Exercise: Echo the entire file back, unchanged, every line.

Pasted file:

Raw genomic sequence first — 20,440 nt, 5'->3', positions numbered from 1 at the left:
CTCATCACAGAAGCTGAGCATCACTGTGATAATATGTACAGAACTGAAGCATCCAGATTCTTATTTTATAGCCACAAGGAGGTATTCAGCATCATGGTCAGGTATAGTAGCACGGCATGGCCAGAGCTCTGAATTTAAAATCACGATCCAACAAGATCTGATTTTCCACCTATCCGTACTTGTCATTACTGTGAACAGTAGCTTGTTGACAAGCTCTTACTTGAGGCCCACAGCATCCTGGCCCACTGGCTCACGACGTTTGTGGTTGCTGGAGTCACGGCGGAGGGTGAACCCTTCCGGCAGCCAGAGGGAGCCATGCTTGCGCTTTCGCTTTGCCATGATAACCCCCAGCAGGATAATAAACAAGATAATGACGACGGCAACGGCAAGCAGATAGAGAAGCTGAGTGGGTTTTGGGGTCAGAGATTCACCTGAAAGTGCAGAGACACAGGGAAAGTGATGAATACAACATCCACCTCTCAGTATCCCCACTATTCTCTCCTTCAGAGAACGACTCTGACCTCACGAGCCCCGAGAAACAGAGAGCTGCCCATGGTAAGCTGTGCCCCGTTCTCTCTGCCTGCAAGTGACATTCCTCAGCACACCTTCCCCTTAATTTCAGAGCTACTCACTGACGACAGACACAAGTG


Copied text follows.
Raw genomic sequence first — 20,440 nt, 5'->3', positions numbered from 1 at the left:
CTCATCACAGAAGCTGAGCATCACTGTGATAATATGTACAGAACTGAAGCATCCAGATTCTTATTTTATAGCCACAAGGAGGTATTCAGCATCATGGTCAGGTATAGTAGCACGGCATGGCCAGAGCTCTGAATTTAAAATCACGATCCAACAAGATCTGATTTTCCACCTATCCGTACTTGTCATTACTGTGAACAGTAGCTTGTTGACAAGCTCTTACTTGAGGCCCACAGCATCCTGGCCCACTGGCTCACGACGTTTGTGGTTGCTGGAGTCACGGCGGAGGGTGAACCCTTCCGGCAGCCAGAGGGAGCCATGCTTGCGCTTTCGCTTTGCCATGATAACCCCCAGCAGGATAATAAACAAGATAATGACGACGGCAACGGCAAGCAGATAGAGAAGCTGAGTGGGTTTTGGGGTCAGAGATTCACCTGAAAGTGCAGAGACACAGGGAAAGTGATGAATACAACATCCACCTCTCAGTATCCCCACTATTCTCTCCTTCAGAGAACGACTCTGACCTCACGAGCCCCGAGAAACAGAGAGCTGCCCATGGTAAGCTGTGCCCCGTTCTCTCTGCCTGCAAGTGACATTCCTCAGCACACCTTCCCCTTAATTTCAGAGCTACTCACTGACGACAGACACAAGTG